Puerto Rico residents, opposition parties skeptical of Darren Soto’s statehood bill

By Angélica Serrano-Román/Orlando Sentinel

U.S. Rep. Darren Soto is seeking statehood for Puerto Rico, but many island residents and opposition political parties questioned both Soto’s intentions and whether the bill had a chance of passing.

If the Puerto Rico Admission Act is passed and signed into law, it would admit the island as the 51st state within 90 days of the president’s signature.

“It is time to end 120 long years of colonialism,” Soto, D-Kissimmee, said alongside the governor of Puerto Rico, Ricardo Rosselló, and Puerto Rico’s non-voting resident commissioner Jenniffer González, a Republican, at a news conference in Washington on Thursday.

But while the governor and resident commissioner back the bill, Aníbal José Torres, a senator and president of the Popular Democratic Party, or PDP, said Soto was just “playing to the stands” by appealing to the Puerto Ricans living in Florida.

The bill, he said, is “a deception to the people of Puerto Rico.”

Soto dismissed criticism of the 2017 referendum, telling the Orlando Sentinel on Wednesday, “We as Democrats shouldn’t be seen as second-guessing elections. … What matters are those who come out and vote. You cannot [know] the radical intent, and non-voters’ intent.”

Besides concerns about what Puerto Ricans think of the bill, both Torres and Márquez Lebrón questioned the likelihood of it ever passing.

Torres said the opposition to statehood by President Trump, who said he was an “absolute no” on the issue, meant any path to statehood was impossible.

“For the lack of convincing, they resort to confusion,” Torres said. “For two years, [González] had the Republican Congress in her favor and never could advance the issue, much less now. Trump has closed all the doors.”

Márquez Lebrón also said the pro-statehood bill “is going nowhere.”

“There is a song that says ‘Pasarán más de mil años, muchos más’ (‘It will be more than a thousand years, many more’),” Márquez Lebrón said.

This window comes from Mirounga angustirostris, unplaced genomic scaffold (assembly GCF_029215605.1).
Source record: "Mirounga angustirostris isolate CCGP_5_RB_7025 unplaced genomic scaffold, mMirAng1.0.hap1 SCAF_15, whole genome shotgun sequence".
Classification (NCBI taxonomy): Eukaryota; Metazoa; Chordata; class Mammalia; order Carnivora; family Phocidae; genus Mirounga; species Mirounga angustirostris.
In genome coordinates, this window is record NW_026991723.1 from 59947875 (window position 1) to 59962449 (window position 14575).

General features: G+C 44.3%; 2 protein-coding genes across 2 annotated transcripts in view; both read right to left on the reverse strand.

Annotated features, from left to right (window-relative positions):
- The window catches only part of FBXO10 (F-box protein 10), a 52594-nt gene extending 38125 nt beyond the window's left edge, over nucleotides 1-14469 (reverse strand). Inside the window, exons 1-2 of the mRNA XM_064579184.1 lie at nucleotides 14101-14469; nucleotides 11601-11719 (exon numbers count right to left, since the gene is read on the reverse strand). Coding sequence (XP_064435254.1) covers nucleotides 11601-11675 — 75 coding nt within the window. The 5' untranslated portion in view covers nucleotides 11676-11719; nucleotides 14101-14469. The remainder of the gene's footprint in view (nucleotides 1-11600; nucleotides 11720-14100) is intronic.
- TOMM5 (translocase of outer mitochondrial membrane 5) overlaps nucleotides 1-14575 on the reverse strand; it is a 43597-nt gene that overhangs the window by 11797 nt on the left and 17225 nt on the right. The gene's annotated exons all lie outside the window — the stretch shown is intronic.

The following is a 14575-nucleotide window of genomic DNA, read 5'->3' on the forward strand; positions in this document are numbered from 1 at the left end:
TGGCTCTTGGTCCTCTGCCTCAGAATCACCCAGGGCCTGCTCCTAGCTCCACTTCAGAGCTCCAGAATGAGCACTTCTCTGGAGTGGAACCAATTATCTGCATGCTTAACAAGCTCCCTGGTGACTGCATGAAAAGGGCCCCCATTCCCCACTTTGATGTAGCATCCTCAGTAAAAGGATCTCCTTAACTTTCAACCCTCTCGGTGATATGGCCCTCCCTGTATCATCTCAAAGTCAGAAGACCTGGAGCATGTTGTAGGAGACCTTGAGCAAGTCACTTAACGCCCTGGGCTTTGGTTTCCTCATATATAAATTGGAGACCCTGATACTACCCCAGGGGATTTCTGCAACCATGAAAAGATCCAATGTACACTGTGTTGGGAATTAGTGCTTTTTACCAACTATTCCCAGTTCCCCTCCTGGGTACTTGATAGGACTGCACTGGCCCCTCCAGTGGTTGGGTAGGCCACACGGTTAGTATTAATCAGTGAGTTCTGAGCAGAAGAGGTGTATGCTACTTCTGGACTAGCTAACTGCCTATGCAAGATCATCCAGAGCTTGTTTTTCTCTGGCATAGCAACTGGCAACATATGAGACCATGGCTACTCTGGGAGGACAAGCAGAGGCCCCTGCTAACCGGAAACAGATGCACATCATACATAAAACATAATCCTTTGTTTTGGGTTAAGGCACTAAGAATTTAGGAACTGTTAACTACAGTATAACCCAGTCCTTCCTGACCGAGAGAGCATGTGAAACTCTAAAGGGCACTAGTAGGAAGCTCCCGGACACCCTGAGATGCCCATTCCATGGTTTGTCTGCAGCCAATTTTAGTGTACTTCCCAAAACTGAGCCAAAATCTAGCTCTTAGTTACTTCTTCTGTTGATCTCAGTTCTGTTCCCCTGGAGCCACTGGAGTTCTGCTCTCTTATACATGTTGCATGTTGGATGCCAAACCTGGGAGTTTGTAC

To be a state, he said, three things must happen.

“First, we need to have a clear majority, which at this moment is non-existent,” Márquez Lebrón said. “[We must] have the economic conditions, but we are broke. And we need similar national and cultural visions. We are not Americans, we are Puerto Rican. We have our own cultural vision.”

Edwin Figueroa Narvaez, a 26-year-old resident of San Juan, said the news about the bill “is a media circus. … They do it just to satisfy those who voted for them. They have to assure their voters that they did everything they could to achieve statehood in order [for re-election].”

However, Mark Ojeda Matos, a resident of Cabo Rojo, said the bill will make the statehood supporters have a “clear mission of where they are and the work that they need to start”.

“I do not know if statehood would happen in 90 days, but it is good because it opens a debate in Congress about us,” Ojeda Matos said. “We are also seeing how several Congressmen are supporting Puerto Rico, something that was not common before.”

Soto said he was not surprised by some of the responses to the bill.

“With this being the defining question of Puerto Rican politics, it’s expected that responses will run the gamut,” Soto said in a statement Friday.

“Locally, we have had the realization among many after Hurricane Maria and PROMESA [the island’s controversial federal management board] that the island may be better served by having two U.S. senators and four representatives in Congress.”


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